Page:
After the remarkable playoff performance, Fedotenko saw his role with the Lightning increase and, in the 2005-06 campaign, he once again established a career high in goals with 26. But after Tampa was ousted in five games in the first round of the playoffs that season, a pointless Fedotenko appeared to become one of coach John Tortorella’s fall guys. This area, all-consumed by Stanley Cup glory (and the greed for more that accompanies a championship) was also looking for players to blame and, probably because of the heightened expectations that come with a run as solid as his was, Fedotenko became the target of some fan frustrations as well.
Realistically, that Lightning team was a mess. There was no way they were getting past the Senators. It’s easier to see that when you’re the outsider living among the jaded former champs. Blaming any one player for the 5-game beating they took from Ottawa would be irresponsible, at best. But Fedotenko took his share of the blame and, grouped with the lingering effects of off-season hip surgery, a decrease in ice time and diminished faith from his coach, the 2006-07 campaign was a significant step backwards, statistically (12 goals) and otherwise.
Tortorella is more than tough on his players and, sometimes, when things hit a wall, as they appeared to have between “Torts” and “Tank,” a clean break is what’s best for everyone. In the honest opinion of this humble blogger, Coach Tortorella may be the one to blame for recent Lightning playoff failures. (Pulling goaltender Johan Holmqvist and replacing him with Marc Denis, then pulling Denis and re-replacing him with Holmqvist in a blowout loss to Florida late last season only further shell-shocked a team that had already lost significant confidence.) I relayed these thoughts to a local radio host at the start of last year’s playoffs and was lambasted for disagreeing with him. I no longer tune in to that Tortorella shill. (I now prefer Home Ice on XM 204, anyway!) It’s pins and needles in Lightning Land, folks, and I wouldn’t be surprised if “Torts” hits his wall this year too. As for Fedotenko, he stars in “Escape From Tampa Bay.”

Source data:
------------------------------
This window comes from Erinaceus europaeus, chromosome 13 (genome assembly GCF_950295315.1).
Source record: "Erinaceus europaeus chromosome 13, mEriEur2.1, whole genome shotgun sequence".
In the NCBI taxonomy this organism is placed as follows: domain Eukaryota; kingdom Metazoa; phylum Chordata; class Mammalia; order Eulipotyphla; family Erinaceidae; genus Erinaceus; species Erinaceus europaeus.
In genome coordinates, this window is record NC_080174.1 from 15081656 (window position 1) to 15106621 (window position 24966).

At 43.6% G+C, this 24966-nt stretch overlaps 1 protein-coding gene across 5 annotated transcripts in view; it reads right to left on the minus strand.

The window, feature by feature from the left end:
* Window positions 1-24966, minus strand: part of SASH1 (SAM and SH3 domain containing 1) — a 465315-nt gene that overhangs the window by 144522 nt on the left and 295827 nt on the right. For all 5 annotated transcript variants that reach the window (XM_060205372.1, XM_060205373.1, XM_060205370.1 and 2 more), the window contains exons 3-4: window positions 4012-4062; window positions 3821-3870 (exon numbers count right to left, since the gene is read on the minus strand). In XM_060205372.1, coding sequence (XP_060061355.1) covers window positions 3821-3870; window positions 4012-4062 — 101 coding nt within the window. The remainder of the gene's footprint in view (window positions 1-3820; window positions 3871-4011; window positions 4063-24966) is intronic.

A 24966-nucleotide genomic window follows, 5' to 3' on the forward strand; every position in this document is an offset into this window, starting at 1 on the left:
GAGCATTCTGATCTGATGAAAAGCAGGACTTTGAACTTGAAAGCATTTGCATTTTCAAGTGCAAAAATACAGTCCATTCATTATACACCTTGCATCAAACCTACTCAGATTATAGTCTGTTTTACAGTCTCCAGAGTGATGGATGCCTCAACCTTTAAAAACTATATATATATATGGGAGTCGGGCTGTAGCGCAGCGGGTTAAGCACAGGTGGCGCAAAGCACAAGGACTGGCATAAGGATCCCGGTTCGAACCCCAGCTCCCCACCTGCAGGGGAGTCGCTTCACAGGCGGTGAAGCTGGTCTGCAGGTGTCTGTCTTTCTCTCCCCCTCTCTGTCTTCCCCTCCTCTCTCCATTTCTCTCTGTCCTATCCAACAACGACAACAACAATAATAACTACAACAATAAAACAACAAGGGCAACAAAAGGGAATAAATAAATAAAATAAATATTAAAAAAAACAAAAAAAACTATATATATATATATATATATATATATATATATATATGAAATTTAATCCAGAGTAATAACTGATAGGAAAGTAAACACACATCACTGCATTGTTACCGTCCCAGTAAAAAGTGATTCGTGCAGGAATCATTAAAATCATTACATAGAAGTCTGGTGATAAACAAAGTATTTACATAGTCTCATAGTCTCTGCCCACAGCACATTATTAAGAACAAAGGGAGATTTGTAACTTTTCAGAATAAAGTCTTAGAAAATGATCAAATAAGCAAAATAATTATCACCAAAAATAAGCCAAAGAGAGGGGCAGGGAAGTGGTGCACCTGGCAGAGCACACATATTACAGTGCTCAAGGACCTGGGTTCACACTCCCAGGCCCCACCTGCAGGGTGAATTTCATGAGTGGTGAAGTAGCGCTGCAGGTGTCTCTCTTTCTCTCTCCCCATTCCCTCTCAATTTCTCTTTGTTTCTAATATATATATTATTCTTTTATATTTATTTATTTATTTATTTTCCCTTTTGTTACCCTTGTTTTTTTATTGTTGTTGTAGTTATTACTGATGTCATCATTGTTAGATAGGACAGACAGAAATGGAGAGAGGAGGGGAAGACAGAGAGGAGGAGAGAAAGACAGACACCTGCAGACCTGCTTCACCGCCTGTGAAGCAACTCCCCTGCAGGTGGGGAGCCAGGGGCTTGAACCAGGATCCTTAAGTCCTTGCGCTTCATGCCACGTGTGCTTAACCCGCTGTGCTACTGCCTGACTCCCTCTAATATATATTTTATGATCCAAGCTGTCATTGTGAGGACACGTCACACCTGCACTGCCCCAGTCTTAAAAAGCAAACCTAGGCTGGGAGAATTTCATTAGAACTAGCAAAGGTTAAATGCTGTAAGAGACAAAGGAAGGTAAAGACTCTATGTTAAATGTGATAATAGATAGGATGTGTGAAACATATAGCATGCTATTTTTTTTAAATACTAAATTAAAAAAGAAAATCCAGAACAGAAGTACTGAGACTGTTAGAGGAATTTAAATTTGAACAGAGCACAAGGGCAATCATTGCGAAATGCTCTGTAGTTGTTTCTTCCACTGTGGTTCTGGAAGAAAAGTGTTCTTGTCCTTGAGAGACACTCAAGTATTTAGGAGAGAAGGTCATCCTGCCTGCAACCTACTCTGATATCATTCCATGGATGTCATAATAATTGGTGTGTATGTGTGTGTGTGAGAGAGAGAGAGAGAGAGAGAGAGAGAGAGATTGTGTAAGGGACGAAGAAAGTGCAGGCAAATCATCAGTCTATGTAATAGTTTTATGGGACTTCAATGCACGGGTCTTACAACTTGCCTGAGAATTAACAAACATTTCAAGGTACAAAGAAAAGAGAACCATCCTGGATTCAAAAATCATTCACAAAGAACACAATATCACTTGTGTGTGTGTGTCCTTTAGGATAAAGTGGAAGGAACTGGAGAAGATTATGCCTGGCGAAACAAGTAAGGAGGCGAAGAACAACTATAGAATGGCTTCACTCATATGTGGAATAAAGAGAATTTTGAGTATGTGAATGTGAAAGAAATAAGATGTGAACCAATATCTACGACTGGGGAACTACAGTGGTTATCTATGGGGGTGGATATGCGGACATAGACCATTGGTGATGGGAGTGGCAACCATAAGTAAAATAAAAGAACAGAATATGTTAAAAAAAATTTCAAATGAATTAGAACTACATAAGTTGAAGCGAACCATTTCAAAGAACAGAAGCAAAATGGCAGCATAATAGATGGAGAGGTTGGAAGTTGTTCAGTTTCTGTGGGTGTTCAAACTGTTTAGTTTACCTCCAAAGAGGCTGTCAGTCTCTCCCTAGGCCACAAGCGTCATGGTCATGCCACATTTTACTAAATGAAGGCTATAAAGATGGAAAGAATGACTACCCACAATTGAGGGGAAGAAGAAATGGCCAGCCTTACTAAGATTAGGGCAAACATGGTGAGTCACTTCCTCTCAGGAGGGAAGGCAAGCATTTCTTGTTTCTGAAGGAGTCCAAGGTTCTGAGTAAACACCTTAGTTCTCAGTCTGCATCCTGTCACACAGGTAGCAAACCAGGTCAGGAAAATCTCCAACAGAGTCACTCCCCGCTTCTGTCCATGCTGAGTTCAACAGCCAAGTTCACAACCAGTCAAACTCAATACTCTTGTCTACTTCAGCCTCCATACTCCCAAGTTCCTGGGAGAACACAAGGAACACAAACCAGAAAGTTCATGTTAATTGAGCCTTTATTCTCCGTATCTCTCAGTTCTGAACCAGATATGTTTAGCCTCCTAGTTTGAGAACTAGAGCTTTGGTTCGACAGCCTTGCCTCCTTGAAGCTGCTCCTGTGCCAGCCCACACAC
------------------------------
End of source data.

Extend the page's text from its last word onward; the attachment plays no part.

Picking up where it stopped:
Tampa Bay’s loss has every opportunity to become the Islanders’ gain. As a Nolan-type player, with a little luck and a chunk of ice time, aspirations of a 30-goal season for Fedotenko that were long whispered about in Lightning circles can build to a roar. Just last season, Viktor Kozlov and Tom Poti shook their lack of confidence and rejuvenated their careers under Nolan. There’s no reason to think Fedotenko can’t do the same, or better. And as I’ve seen with my own eyes at the Ice Pal … errr … the St. Pete Times Forum, there’s nothing that makes a legion of fans fall in love with a particular player like a clutch goal (or twelve.) Tank’s got that knack.
Keep the faith, Islander nation. A guy like Fedotenko, if you haven’t seen him play, exemplifies what type of team the organization is trying to build. He’s got the “jam” that coaches so often refer to. Grab a copy of the 2004 Lightning Stanley Cup DVD, watch it, and tell me you don’t want to see a guy have that kind of performance for the Islanders. (In fact, I think I might have a copy lying around acting as a coaster or something somewhere. If you want it, let me know.) In all seriousness, if the roster is filled out with this type of clutch, character player, we have everything to look forward to.
So, while the Fedotenko signing may not have been anywhere near the scream of a Drury or a Gomez (and far less of an investment, to boot), it’s a strong start. Guerin and Comrie have certainly furthered our improvement since then.
Oh, and don’t forget … you gotta watch the quiet ones!